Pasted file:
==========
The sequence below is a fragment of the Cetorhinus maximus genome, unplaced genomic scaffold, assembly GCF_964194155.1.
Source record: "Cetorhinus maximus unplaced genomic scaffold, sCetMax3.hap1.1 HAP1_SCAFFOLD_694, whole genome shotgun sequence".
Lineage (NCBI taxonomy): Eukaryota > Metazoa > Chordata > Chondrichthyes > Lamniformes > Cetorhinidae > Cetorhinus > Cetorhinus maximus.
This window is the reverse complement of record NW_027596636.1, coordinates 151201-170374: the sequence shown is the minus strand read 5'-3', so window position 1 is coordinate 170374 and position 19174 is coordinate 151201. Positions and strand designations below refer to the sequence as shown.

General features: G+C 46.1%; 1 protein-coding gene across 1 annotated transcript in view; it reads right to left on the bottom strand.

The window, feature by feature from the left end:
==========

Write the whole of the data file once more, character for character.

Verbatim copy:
The sequence below is a fragment of the Cetorhinus maximus genome, unplaced genomic scaffold, assembly GCF_964194155.1.
Source record: "Cetorhinus maximus unplaced genomic scaffold, sCetMax3.hap1.1 HAP1_SCAFFOLD_694, whole genome shotgun sequence".
Lineage (NCBI taxonomy): Eukaryota > Metazoa > Chordata > Chondrichthyes > Lamniformes > Cetorhinidae > Cetorhinus > Cetorhinus maximus.
This window is the reverse complement of record NW_027596636.1, coordinates 151201-170374: the sequence shown is the minus strand read 5'-3', so window position 1 is coordinate 170374 and position 19174 is coordinate 151201. Positions and strand designations below refer to the sequence as shown.

General features: G+C 46.1%; 1 protein-coding gene across 1 annotated transcript in view; it reads right to left on the bottom strand.

The window, feature by feature from the left end: